Can an employee who has two different jobs continue working for one employer whilst being signed off sick from another?  Mike Smith looks at the recent case of Perry v Imperial College Healthcare NHS Trust which has helped clarify this issue further.

  • The Facts
  • The Decision
  • What does this mean for employers


The employee (‘Ms P’) worked for both Imperial College Healthcare NHS Trust (‘Imperial’) and Ealing Primary Care Trust (‘Ealing’). The work she undertook at Imperial involved cycling to patient’s homes and climbing stairs, whilst the work at Ealing was desk bound only. Her combined hours did not exceed 48 each week. Ms P had a knee condition which prevented her carrying out her duties for Imperial; she was therefore signed off sick and was in receipt of sick pay which included statutory sick pay. She was however able to continue with her Ealing job as this was completely separate in nature and did not put any stress on her knee.  This was confirmed in writing by her GP. 

Imperial carried out a disciplinary procedure after discovering that Ms P was continuing to work for Ealing whilst she was signed off sick. Ms P was subsequently dismissed on the basis that she had ‘intentionally defrauded a large amount of money’ from Imperial as she was receiving sick pay whilst continuing with paid work elsewhere. Ms P appealed this decision.

On appeal Imperial changed its reasoning for the dismissal, and sought to rely on a clause in Ms P’s contract which prevented her from working elsewhere during sick leave without prior permission from her manager.  Imperial therefore raised the fact that her failure to inform them that she was fit for desk-based work had denied them the opportunity of redeploying her. Ms P argued that she did not think this particular clause applied to her and that she was of the view that it referred to taking up a new job whilst on sick leave, not continuing with an existing second job.

The dismissal was confirmed, with Imperial going so far as to state that Ms P had acted in bad faith in failing to seek permission and therefore had deliberately sought to deceive.  

Ms P brought a claim for unfair dismissal which was dismissed by the Employment Tribunal and so she appealed to the EAT.

The Decision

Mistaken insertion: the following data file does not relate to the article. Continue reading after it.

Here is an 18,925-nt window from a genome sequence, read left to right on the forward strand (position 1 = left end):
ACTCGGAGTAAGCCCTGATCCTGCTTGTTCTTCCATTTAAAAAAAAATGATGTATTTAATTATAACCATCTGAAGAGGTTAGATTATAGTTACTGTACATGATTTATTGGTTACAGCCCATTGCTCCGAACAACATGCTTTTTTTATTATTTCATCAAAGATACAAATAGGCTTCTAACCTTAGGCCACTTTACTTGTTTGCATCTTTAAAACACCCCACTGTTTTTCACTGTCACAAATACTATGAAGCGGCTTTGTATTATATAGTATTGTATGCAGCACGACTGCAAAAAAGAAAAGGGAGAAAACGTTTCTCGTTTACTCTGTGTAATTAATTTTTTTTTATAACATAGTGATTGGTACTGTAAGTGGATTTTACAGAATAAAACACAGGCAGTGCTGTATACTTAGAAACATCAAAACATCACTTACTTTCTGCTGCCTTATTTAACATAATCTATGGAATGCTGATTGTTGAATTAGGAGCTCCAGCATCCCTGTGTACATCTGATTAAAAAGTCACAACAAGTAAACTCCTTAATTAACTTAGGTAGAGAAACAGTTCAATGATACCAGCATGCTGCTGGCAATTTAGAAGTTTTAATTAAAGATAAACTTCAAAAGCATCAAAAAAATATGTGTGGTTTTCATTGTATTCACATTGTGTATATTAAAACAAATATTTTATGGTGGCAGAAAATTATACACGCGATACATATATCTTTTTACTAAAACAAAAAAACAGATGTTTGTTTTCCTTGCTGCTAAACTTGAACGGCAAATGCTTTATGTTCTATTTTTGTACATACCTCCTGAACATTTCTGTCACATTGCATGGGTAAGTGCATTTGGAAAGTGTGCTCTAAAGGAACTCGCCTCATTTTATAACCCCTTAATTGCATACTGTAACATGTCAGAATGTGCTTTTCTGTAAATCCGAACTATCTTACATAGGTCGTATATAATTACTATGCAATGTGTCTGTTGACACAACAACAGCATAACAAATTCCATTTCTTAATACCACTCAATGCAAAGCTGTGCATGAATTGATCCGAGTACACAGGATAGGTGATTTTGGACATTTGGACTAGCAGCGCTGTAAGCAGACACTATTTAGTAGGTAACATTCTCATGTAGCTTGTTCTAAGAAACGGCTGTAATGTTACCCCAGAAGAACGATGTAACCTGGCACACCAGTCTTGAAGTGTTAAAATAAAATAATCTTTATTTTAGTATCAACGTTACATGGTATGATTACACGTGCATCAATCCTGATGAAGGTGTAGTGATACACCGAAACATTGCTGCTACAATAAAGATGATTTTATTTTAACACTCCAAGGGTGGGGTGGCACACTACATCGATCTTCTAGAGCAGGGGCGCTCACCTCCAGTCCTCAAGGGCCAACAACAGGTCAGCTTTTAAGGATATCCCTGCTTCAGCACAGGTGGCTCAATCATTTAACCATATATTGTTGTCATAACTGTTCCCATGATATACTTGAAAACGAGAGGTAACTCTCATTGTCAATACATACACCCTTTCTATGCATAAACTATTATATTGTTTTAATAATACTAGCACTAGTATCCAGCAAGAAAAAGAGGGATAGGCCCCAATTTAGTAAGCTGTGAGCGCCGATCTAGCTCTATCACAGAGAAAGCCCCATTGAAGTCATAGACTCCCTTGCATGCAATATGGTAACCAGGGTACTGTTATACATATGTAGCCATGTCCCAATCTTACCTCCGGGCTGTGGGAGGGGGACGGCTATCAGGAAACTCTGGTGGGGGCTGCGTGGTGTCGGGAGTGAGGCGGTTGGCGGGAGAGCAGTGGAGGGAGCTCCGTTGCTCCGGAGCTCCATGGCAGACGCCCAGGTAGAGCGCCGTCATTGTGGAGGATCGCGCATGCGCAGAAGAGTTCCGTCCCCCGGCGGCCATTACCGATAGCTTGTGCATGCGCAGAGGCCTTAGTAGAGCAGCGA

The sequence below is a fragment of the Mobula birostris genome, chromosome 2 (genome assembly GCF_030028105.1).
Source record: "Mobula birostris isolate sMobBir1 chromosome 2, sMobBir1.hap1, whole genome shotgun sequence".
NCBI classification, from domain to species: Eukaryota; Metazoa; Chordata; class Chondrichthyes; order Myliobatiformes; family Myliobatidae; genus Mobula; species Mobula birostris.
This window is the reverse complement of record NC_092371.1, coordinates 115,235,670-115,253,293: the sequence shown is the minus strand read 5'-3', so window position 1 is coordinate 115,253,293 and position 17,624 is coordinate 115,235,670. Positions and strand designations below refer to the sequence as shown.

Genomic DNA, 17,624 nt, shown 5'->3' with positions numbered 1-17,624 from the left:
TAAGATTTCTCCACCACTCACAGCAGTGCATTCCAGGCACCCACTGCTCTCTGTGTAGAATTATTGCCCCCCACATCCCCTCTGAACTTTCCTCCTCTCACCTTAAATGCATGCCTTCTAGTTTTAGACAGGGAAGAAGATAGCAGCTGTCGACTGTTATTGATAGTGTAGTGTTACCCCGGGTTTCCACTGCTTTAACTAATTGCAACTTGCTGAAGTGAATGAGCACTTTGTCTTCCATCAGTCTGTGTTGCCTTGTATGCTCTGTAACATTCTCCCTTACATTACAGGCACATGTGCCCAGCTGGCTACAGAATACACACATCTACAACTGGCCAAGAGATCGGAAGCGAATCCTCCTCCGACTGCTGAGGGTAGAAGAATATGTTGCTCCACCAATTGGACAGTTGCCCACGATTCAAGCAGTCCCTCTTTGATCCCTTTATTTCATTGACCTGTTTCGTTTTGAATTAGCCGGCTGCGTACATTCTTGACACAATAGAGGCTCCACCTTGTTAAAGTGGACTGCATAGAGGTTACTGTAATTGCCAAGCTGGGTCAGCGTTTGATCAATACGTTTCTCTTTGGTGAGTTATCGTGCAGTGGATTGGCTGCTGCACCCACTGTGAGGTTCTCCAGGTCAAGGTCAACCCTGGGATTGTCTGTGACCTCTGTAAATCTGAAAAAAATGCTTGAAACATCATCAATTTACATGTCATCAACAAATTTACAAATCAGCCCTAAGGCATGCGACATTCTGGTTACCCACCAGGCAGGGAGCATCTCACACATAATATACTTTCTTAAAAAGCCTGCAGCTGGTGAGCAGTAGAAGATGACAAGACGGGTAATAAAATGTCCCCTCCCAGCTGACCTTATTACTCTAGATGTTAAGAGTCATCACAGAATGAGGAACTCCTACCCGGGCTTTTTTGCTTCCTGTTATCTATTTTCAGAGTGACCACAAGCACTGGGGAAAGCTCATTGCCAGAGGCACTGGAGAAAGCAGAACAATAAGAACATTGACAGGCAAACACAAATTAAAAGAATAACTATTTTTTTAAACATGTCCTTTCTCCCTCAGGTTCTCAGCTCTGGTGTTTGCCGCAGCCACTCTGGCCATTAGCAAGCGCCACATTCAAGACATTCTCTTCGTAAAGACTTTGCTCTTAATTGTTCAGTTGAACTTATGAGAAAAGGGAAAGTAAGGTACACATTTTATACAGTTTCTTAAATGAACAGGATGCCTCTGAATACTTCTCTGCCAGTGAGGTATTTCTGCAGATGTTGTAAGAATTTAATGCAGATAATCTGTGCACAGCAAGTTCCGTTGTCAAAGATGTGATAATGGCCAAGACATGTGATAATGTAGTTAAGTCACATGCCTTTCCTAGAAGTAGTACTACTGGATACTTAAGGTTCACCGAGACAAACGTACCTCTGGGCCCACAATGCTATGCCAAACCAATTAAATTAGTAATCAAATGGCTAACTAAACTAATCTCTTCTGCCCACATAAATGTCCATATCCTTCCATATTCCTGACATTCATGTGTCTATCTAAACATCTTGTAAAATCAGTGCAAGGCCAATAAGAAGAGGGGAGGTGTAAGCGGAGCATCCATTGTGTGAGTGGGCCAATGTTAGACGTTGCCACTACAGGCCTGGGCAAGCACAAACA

The appeal was upheld by the EAT who found that the dismissal was unfair.  They held that an employee can be medically unfit for work under one contract, while still capable of work under another contract. In this case Ms P was not paid twice as there was no overlap in the hours of the two roles. The original decision to dismiss on the basis of fraud was therefore legally and factually misconceived.

In their Judgment the EAT referred to a passage from HMRC Employer Helpbook for Statutory Sick Pay which deals with employees who work under two separate contracts. Provided the contracts are not with the same employer or two associated employers (which these were not), the employee can claim statutory sick pay if incapable of work under one contract, while still capable under the other.

The EAT was of the view that the requirement in Ms P’s employment contract to  seek permission was not designed to provide Imperial with information regarding redeployment but to ensure that the second job with Ealing was consistent with the employee being unfit for the duties with Imperial and that it would not hinder a return to her role with Imperial. The EAT held there was no reason for Imperial to have been concerned about either issue as the employee had provided a letter from her GP which addressed this adequately.

The compensation to Ms P was, however, reduced by 30% to account for her failure to seek permission to carry on her second job for Ealing. The EAT held that the contractual obligation to seek permission for other work during sick leave did apply to the employee despite her reasonable belief that it did not. Imperial were therefore entitled to doubt the employee’s good faith at the time.

What does this mean for employers?

The decision in this case highlights two key points for employers in the handling of both misconduct and sickness.

  • The employer should not look for new grounds for a dismissal if it is found that the original grounds are incorrect or unsubstantiated. If an employer is made aware of a new reason for a dismissal then this should be dealt with in a new disciplinary process; and
  • An employee can claim sick pay from one job whilst continuing to work for another employer. This will only cause a problem if the employee is not medically unfit for their first job and/or they carry on their second job in the hours they would have otherwise been working for the first employer.
    Where an employee is medically unfit for a role, the employer must ensure that they consider redeployment and, if appropriate, seek advice from occupational health. It is key to remember that it is the employer’s responsibility to ask questions about redeployment and it is not the case, as Imperial argued, that the employee should do more to let the employer know about possible redeployment and/or her capabilities at that time.

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